Pulling All the Stunts...
Near Newhall, California
January 18, 1985
All in the Family...
Reid Rondell was a third-generation stuntman in
Hollywood. His grandfather was Ronald R. Rondell, who started in the
business in 1925, and the son of Ronnie Rondell Junior, who started in the mid
1950s. With his brother, R.A. also being a stuntman, young Reid Rondell
entered the business in 1974, and quickly found his place - acting as the
personal stunt double for celebrities like Jan-Michael Vincent and Tom
"Reid was the first stunt guy who
was my age," Cruise once said about Rondell. "He was generous and encouraging. He'd say 'Aw, you can do this.' ...
the first guy to really teach me about stunts."
On the morning of Friday, January 18th, 1985, the 2nd unit for
“Air Wolf” was filming a low level chase sequence for the episode "Natural Born"
near the Sun Oil Refinery in Pico Canyon. The scene had one helicopter, a Bell 205 registered as N805V, following another helicopter in a clockwise circular pattern at the time.
The two ships usually were flying at altitudes of 200 to 300 feet, at speeds
ranging from 69 to 80 mph.
While Rondell's stunt work was typically limited to ground shots, the aerial
stunt double hadn't arrived that morning, so he volunteered to ride along with
the pilot - 36-year-old Scott Maher. A highly experienced aviator, with several
thousand hours of experience in low-level flight while in Vietnam, Meher was
serving in the Army Reserve, and had an instructor's license, commercial and
instrument rating licenses.
The show's creator and
producer, a 48-year old helicopter pilot Donald Bellisario stated, "They simply flew in a circle in front of the camera." There were no violent maneuvers, no hammerhead stalls and the
like. "It wasn't even a stunt," he said. "You couldn't call it a stunt. That's
just routine flying in a circle."
After a take, the three helicopters in the shoot - the lead,
a pursuit helo, and the camera chopper - paused for a moment in the air, and
then returned to their starting positions for a second take.
Witnesses observed the helicopter descending in the final turn to 250 feet, instead of
leveling off, until it was very close to the ground. As it approached a small
grassy knoll, Maher started showing off, and he dropped down to skim the
surface. Accidently, one of the helicopter's skids caught the ground, and
forcing the rest of the machine down. The engine was heard
running for several seconds after impact, flipping the copter, ripping open fuel
tanks, and causing the wreckage to
burst into flames.
David Jones, the show's second-unit director and aerial
coordinator, dragged pilot Maher out of the helicopter but could
not rescue the 22-year-old Rondell because of the intense flames. Maher
was flown by air ambulance to Henry Mayo Newhall Memorial Hospital, where
he was hospitalized with facial cuts, a broken right ankle, a broken left clavicle,
and a spine injury.
According to Bellisario, "Davey Jones left
the camera and ran all the way down the hill. Nobody else was even close
when he got there. He crawled under the cockpit — it was pouring fuel like rain
inside the cockpit — and there was Scott, unconscious, hanging down by his seat
belt. Davey got under him, punched
his seat belt loose, and got him down. He rolled him down the hill. By
then, some other crew members had gotten there. Davey tried to get back to the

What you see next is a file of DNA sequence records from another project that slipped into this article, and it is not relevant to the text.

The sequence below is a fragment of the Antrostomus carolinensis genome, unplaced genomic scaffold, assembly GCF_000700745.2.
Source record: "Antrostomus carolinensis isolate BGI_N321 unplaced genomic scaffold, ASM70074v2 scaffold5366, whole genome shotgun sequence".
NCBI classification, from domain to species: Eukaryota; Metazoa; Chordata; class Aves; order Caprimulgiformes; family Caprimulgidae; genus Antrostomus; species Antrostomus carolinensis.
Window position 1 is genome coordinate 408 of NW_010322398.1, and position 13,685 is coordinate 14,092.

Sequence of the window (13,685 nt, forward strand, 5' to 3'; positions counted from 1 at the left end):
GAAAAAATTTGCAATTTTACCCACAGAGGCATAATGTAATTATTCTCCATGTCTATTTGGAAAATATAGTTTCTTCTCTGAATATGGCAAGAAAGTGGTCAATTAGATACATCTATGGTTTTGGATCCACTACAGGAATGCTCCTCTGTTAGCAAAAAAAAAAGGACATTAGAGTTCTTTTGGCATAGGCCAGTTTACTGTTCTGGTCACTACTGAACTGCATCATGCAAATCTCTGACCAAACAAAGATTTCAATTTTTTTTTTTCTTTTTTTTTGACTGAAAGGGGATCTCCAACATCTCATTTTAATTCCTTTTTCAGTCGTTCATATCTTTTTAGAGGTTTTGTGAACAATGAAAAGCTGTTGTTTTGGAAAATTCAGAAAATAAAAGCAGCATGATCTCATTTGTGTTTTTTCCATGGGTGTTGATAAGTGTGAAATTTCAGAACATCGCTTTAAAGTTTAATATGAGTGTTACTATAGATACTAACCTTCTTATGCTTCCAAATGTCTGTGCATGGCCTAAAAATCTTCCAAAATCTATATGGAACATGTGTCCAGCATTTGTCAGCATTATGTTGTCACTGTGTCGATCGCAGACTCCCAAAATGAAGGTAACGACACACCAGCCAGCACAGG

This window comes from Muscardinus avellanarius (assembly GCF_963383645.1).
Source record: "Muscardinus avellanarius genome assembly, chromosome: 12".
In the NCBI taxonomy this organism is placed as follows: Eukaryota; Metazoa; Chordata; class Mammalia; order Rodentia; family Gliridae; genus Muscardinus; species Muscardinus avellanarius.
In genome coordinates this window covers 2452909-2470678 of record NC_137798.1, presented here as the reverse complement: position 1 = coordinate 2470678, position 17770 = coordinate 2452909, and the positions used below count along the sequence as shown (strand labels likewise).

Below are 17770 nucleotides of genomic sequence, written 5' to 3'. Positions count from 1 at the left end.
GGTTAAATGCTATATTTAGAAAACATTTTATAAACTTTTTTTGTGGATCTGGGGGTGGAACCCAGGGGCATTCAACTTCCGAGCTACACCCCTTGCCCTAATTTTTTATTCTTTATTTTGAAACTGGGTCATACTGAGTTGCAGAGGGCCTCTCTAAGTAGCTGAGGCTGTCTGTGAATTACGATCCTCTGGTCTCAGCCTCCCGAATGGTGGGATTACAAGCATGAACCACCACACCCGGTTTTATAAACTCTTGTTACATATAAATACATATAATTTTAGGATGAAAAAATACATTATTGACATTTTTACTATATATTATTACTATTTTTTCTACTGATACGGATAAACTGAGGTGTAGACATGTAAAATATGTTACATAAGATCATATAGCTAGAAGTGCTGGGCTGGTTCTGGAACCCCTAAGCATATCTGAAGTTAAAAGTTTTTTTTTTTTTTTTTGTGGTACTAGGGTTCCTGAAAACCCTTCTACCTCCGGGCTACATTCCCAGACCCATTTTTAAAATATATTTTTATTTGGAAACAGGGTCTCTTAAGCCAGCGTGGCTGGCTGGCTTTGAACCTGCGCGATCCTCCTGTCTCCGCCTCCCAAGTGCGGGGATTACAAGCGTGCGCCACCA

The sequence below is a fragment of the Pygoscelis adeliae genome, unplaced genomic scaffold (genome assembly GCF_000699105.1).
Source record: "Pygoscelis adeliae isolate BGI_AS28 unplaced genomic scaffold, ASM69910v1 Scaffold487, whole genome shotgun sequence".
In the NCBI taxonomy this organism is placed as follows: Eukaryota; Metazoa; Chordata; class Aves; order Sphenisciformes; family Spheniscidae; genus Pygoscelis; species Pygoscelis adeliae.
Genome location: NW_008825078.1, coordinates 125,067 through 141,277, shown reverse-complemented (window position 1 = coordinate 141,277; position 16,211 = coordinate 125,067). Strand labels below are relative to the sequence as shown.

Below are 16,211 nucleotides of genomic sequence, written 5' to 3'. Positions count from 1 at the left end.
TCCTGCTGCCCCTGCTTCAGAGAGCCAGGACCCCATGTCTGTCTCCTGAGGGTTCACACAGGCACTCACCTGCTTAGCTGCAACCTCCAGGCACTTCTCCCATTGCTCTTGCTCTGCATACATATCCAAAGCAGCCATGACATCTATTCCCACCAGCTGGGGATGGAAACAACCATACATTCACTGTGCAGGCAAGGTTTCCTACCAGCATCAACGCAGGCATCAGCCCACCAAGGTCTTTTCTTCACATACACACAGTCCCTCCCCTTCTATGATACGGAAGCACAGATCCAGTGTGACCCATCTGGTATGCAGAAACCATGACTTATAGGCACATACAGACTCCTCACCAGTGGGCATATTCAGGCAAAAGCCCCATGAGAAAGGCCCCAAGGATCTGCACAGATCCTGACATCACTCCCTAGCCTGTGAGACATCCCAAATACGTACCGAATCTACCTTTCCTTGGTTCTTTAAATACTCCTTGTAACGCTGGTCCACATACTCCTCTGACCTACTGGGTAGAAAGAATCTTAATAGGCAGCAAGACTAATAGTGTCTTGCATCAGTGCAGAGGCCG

helicopter" to rescue Rondell "but it was burning too intensely."
The chase sequence was filmed up to a couple of seconds before the crash
The actual impact, however, was not filmed. "I wish we'd had the film of that
(the crash)" to aid in the investigation of the accident, Bellisario said, "but
there's nothing on film of the crash."
An autopsy performed on the remains
of Rondell determined he died from burns, and not the copter's impact. Rondell, who normally doubled for Jan-Michael
Vincent, did not have to work on the day of the crash, Bellisario said. "They
weren't doubling Jan that day. But he wanted to work."
"It was the
most routine of flights," said Bellisario, "And that's what's got everybody so absolutely stunned. I
don't know if we'll every really know what happened. That's up to the NTSB."
After the accident, Maher was not able to recall
any details from the crash, as he suffered a form of amnesia caused by the
trauma. The National Transportation Safety Board determined the probable cause of
this accident to be the pilot in command's inadequate visual lookout, with the
hilly terrain being a contributing factor. Maher's license was suspended
for three months, and his returned to flight in mid-May of 1985.
Tom Cruise was filming Ridley Scott's
England at the time when he was informed of his death. Cruise was devastated and
could not speak to hardly anyone for days after because he was so distraught.
He served as a pallbearer at Rondell's funeral, which was attended by
more than 500 stuntmen and other show business people.
Rondell was eulogized by fellow stuntman Jeb Adams as a fun-loving daredevil
for whom "the film business was a playground, and he loved it with a passion."
After the one-hour service in Newhall, stuntmen gathered at the Rondell
family's Canoga Park home "to drink and celebrate Reid's life the way he would
have wanted us to," said Reid's brother, R. A. Rondell, 28, who is stunt
coordinator on the "T. J. Hooker" television series.
The episode aired on CBS on February 23rd, 1985, and was dedicated to
Rondell's memory. Also established in his memory was the Reid Rondell
Stunt Foundation, which provides assistance for stuntpersons and their families
who face hardships from accidents on the job. Several events, including a
150-lap celebrity motor race, have been held to benefit the foundation.